The end of the War saw the Robin Hoods training American Troops. In 1920 the Robin Hoods were again reorganised as Territorials and continued as such until 10 December 1936 when they were re-roled and became the 42nd (Robin Hoods, Sherwood Foresters) Anti Aircraft Battalion Royal Engineers and commenced training with four Searchlight Companies, which replaced its five Infantry Companies.

On 24 August 1939 the robin Hoods were mobilised and deployed over 96 Searchlight sites in Lincolnshire as part of the Fighter Defence Belt of Great Britain.




Belgian Croix De Guerre WW2

In August 1940 they were transferred to the Royal Artillery and became the 42nd (Robin Hoods, Sherwood Foresters) Searchlight Regiment RA. The Regiment covered an area of the coast from the Humber to Skegness and 50 miles inland. The Robin Hoods in 1944 were selected by 21st Army Group to take part in the Second Front moving through France to Belgium where they were deployed in the 'Antwerp Box' with 30 AAA Group 9th Air Defence Command US Army to set up the defence against the V1 rockets. By the end of March 1945 over 5307 V1's were launched against Antwerp and only 5.4% reached an area defined by a circle drawn 5 km in radius round the centre of the target. The Robin Hoods then moved up to the Rhine to defend the river crossings at Xanten, Rees, and Emmerlich. After VE Day the Robin Hoods moved to Hamburg as part of 101 AA Brigade to be employed as a Garrison Regiment with one of its first duties being the guarding of Ribbentrop after his capture.

As a result of the excellent work carried out by the Robin Hoods in the defence of Antwerp, the King of Belgium conferred upon the Regiment the Croix De Guerre as a mark of recognition by the Belgian people of the splendid efforts the Regiment had made on their behalf. To signify this award all members of the Regiment wore a small ribbon in the colours of the Croix De Guerre on the sleeve of their uniform.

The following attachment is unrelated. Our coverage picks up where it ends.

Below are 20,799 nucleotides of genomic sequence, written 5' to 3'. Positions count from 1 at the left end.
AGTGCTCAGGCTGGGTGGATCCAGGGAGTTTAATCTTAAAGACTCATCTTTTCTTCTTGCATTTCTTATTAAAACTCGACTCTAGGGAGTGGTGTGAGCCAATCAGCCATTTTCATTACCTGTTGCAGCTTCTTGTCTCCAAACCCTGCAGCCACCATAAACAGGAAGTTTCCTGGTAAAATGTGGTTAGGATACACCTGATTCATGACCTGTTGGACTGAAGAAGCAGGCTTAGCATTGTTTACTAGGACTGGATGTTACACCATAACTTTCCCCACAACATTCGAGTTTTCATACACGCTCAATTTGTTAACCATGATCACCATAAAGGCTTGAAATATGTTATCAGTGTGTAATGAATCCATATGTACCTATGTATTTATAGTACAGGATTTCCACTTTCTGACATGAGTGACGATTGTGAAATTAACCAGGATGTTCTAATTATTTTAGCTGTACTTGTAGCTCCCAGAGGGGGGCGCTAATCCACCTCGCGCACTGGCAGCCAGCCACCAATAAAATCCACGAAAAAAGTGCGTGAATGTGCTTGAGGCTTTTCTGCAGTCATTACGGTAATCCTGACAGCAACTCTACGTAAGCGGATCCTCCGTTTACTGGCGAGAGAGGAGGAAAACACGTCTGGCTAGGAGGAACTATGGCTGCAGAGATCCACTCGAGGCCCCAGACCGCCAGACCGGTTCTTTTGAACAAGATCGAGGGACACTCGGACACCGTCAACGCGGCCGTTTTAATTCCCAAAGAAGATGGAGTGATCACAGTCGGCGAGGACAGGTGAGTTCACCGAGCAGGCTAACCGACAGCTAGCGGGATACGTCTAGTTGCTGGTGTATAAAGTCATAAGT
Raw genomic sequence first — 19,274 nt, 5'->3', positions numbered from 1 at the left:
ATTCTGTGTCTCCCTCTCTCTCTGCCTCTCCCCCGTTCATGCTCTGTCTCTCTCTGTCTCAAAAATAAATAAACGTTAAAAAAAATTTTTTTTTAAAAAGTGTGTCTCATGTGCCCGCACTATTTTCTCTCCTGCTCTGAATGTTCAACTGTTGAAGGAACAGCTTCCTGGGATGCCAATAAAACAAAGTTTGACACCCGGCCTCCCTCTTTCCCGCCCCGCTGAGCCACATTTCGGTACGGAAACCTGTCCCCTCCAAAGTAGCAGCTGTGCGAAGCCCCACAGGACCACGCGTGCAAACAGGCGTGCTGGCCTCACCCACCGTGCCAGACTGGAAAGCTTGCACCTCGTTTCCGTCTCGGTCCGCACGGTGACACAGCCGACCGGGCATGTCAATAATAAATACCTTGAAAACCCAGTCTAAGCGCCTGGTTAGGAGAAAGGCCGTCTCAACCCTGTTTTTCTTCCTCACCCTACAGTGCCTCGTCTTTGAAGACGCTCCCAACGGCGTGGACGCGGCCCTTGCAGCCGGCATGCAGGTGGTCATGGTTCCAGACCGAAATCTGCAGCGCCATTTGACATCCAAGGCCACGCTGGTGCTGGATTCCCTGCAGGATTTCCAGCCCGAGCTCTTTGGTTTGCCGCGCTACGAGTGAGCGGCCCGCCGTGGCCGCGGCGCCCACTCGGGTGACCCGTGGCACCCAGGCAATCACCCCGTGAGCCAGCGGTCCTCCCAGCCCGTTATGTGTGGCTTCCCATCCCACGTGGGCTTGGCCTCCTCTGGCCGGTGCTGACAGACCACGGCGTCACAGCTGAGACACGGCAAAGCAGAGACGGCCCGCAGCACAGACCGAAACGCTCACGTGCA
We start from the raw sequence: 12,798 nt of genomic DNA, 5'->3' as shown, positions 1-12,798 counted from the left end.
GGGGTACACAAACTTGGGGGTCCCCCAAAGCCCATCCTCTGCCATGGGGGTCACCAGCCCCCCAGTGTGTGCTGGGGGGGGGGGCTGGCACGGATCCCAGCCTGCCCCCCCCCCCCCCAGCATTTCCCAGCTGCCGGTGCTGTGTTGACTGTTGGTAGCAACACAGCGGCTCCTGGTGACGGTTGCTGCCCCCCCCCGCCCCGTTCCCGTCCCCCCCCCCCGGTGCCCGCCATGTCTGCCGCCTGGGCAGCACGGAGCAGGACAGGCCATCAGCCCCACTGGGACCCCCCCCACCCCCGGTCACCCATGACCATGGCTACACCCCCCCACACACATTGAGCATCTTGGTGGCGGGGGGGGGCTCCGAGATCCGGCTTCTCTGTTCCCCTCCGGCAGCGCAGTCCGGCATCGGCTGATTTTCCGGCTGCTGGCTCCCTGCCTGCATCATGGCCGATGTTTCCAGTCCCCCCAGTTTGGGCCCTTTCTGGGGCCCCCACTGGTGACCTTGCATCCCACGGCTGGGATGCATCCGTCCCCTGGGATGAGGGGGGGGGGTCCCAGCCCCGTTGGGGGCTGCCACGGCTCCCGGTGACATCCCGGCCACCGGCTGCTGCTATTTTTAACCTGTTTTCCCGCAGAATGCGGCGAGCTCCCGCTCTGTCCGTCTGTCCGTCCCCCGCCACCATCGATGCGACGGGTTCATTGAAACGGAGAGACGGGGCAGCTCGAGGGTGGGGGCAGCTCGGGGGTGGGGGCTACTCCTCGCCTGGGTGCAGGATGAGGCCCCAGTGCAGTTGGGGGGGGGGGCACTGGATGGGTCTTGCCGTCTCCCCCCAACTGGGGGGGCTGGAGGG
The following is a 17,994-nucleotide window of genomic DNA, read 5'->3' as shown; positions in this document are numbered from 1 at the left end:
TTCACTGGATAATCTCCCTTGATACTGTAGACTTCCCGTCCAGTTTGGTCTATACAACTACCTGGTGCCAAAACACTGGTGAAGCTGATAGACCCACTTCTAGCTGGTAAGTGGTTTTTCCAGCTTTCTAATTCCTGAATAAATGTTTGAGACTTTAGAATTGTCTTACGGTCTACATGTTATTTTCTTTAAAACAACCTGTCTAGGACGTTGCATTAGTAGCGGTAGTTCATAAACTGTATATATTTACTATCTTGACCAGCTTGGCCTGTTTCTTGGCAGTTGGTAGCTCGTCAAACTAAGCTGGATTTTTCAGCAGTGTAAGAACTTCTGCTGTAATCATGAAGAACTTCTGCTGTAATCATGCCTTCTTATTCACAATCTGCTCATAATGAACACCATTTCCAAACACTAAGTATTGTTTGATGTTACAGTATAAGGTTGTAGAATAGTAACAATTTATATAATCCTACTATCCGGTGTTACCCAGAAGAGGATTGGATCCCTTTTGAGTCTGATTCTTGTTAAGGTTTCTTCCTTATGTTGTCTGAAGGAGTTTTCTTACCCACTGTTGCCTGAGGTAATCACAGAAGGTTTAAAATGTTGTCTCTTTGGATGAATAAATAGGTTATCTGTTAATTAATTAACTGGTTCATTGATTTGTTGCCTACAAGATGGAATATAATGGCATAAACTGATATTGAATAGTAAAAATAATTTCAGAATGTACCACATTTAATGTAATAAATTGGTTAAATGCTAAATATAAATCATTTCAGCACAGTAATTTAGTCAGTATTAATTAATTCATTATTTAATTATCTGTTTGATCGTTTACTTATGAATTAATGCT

After the War the British Army again reduced in size and the Robin Hoods were no exception. They reduced to cadre strength in 1946 but in 1947 were reconstituted as 557th Searchlight (Robin Hood, Foresters) Regiment RA. The years following resulted in various changes of title and Corps whilst still retaining that 'Golden Thread' of Robin Hoods leading back to 1859.

1948 - 557th (The Robin Hoods, Sherwood Foresters) Searchlight Regiment RA TA

1949 - 557th (The Robin Hoods, Sherwood Foresters) (Mixed) Light Anti Aircraft Regiment RA TA

1955 - 350 (The Robin Hoods, Foresters) Heavy Regiment RA TA

1961 - 350 (The Robin Hoods, Foresters) Squadron RE

1967 - The Robin Hoods (Territorial) Battalion Sherwood Foresters RE

1971 - "rerolled as Infantry" D (Robin Hood, Foresters) Company 3rd (Volunteers) Battalion The Worcestershire and Sherwood Foresters Regiment

1999 - On disbandment of 3 WFR (V) the Robin Hood affiliation discontinued until 2001 when the title was granted to 350 (Robin Hood) Squadron (Air Support) Royal Engineers (V)

The "Golden Thread" continues to be woven.